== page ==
Can a recurve toter expect to kill a big buck? Mike McDaniel certainly believes so.
“Several years ago, I watched a fine, wide-beamed 8-pointer fight another buck in a creek bottom, and the next week I came back to the same spot,” he recalled. “It was mid-October and really warm that morning — as it often is in the South — and a 15- to 20-minute shower had just finished. Not long after the rain stopped, the buck came out of the creek bottom along a trail that led to a clearcut. I had an easy 18-yard shot and the deer only went about 60 yards.”
This anecdote illustrates several important points relevant to recurve users.
First, recurve users must set up close to trails, as McDaniel did. Whereas archers afield with compounds can often take and make 30-yard shots, those bowhunters using recurves generally cannot.
Second, recurve users will often have to crowd deer feeding and bedding areas. There are no fiber optic sights on a traditional recurve that will enable an archer to shoot just after sunrise or late in the evening.
Third, McDaniel maintained that recurvers must mind the wind. Since they will be set up closer to feeding and bedding areas and paths, these archers are more likely to have deer scent them. Very strict scent control is a must. Also important is wearing fleece or very quiet clothes, he said.
Finally, the Virginian recommended that recurve archers always cut shooting lanes. Since an arrow propelled from a recurve travels at a slower speed, and therefore follows a more “arched” flight path, the arrow is much more likely to be deflected if it kisses any type of stick or limb.
The bow has existed for thousands of years and helped propel humans into modernity by giving them the ability to kill animals from a distance. Not much later, our ancestors learned that the bow could also be employed to kill their fellow human beings from a distance, as bows were used in wars as early as 5,000 B.C.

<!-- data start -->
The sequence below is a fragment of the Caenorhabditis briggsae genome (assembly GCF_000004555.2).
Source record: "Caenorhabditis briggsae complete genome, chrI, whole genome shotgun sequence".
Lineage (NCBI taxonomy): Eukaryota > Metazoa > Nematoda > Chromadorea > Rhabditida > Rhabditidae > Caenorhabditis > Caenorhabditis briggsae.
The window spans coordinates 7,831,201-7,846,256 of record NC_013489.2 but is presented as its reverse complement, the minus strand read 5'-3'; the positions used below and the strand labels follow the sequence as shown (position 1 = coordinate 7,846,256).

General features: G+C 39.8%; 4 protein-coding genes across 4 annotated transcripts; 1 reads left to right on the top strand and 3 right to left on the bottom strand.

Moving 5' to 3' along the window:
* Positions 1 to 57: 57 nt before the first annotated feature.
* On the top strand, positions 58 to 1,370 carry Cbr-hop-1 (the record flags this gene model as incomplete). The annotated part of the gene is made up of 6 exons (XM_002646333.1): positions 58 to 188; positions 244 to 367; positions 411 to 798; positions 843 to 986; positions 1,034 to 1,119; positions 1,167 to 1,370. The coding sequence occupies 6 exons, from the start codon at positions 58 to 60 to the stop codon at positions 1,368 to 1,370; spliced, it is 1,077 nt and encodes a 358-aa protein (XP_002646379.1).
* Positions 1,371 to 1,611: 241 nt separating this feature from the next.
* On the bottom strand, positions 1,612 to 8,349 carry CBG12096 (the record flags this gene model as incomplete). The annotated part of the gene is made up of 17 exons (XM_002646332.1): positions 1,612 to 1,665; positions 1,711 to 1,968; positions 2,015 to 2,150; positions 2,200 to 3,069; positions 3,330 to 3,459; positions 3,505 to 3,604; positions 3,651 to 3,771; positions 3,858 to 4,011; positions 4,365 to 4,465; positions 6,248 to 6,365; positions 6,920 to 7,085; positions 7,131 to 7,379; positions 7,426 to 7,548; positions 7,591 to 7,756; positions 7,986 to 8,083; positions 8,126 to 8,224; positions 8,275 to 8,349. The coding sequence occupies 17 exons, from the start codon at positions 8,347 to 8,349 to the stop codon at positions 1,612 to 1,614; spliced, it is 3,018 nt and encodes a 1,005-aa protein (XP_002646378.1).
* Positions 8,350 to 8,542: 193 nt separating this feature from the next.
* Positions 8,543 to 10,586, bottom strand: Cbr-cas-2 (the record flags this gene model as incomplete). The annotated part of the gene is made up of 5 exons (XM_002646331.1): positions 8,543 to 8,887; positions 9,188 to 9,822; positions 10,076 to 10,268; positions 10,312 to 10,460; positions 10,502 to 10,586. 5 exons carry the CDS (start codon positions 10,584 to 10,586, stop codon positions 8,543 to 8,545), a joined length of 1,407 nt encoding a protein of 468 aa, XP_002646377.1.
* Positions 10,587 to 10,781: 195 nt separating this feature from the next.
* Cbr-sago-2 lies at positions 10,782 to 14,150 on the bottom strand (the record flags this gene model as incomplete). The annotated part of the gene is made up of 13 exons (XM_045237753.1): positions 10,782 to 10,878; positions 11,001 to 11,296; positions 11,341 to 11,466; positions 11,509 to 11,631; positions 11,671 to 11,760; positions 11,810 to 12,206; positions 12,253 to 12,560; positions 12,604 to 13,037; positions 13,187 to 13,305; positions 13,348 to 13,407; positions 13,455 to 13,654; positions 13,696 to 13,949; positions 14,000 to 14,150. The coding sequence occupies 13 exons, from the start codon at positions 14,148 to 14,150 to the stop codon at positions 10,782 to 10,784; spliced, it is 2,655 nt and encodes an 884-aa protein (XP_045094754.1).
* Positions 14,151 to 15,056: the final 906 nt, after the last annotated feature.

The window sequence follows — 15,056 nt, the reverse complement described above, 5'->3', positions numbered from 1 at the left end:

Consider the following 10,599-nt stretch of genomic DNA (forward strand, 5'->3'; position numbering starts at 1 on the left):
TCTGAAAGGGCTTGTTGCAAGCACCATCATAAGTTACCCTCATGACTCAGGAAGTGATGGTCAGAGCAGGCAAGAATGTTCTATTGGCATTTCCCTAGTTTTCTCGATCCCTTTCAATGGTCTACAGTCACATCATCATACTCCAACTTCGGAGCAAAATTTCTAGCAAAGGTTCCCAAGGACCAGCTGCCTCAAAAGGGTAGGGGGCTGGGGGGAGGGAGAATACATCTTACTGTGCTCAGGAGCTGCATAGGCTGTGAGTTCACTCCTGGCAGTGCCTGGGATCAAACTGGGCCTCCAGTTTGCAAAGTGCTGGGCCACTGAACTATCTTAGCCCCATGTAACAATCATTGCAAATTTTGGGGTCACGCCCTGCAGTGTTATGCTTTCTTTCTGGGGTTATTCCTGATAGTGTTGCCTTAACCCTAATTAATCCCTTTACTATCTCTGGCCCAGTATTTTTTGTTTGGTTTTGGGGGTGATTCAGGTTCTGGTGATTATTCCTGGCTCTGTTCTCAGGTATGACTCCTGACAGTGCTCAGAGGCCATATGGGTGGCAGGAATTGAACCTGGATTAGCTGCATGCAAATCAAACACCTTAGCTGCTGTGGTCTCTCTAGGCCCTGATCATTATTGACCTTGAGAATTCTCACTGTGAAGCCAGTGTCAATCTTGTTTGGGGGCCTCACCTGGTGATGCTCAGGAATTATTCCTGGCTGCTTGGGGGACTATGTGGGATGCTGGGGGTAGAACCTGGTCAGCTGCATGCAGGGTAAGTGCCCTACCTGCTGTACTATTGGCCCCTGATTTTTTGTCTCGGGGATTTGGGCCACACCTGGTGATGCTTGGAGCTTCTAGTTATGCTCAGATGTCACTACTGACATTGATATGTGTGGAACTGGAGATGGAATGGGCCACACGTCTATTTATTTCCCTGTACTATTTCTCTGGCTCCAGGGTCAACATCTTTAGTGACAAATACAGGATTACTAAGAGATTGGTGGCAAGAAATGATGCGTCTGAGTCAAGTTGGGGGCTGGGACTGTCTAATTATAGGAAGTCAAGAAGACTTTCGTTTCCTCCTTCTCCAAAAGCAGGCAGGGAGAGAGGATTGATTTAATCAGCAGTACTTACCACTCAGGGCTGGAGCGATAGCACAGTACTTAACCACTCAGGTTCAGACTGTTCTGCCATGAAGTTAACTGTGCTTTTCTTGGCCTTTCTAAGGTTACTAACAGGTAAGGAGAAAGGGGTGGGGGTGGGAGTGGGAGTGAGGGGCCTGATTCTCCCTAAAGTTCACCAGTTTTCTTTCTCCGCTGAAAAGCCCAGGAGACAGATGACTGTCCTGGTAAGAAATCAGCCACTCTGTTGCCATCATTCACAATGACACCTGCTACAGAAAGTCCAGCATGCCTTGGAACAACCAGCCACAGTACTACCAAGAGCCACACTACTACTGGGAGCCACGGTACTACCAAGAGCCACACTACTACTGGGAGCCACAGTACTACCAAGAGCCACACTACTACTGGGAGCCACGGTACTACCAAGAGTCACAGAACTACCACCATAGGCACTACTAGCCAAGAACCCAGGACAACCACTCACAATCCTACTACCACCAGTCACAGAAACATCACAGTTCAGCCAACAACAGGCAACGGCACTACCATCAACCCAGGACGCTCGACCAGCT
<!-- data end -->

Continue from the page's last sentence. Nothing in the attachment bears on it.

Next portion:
Sometime in the 10th century, the Turks began to use the precursor of the modern-day recurve. Their bows were a mixture of wood and animal horns and tendons and curved outward at the tips. During the Crusades of the Middle Ages (the time of Henry II, Richard the Lionhearted and Robin Hood), a nasty little weapon called the crossbow wreaked havoc. The longbow became the weapon of mass destruction in the 1300s and 1400s. Indeed, in 1415 at the Battle of Agincourt, 13,000 Brits armed with longbows decimated a French army of 50,000 strong. But the longbow’s position as the ultimate weapon also came to an end, as firearms came to the fore in the 1500s.
And on the final day of archery season last year, Mike McDaniel was high in a tree stand overlooking a trail that led to a field. He could have been there with a compound; instead, the sportsman clutched his recurve. Twenty minutes before sunset, 13 antlerless deer emerged from a bedding area and began making their way to the opening. McDaniel drew back, released an arrow and it found its mark. And once again, the recurve proved its worth for a modern-day bowhunter.